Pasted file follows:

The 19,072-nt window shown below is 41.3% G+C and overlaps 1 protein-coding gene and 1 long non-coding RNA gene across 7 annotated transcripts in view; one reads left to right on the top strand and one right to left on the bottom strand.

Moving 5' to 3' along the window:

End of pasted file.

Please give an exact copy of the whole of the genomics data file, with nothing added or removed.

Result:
The 19,072-nt window shown below is 41.3% G+C and overlaps 1 protein-coding gene and 1 long non-coding RNA gene across 7 annotated transcripts in view; one reads left to right on the top strand and one right to left on the bottom strand.

Moving 5' to 3' along the window: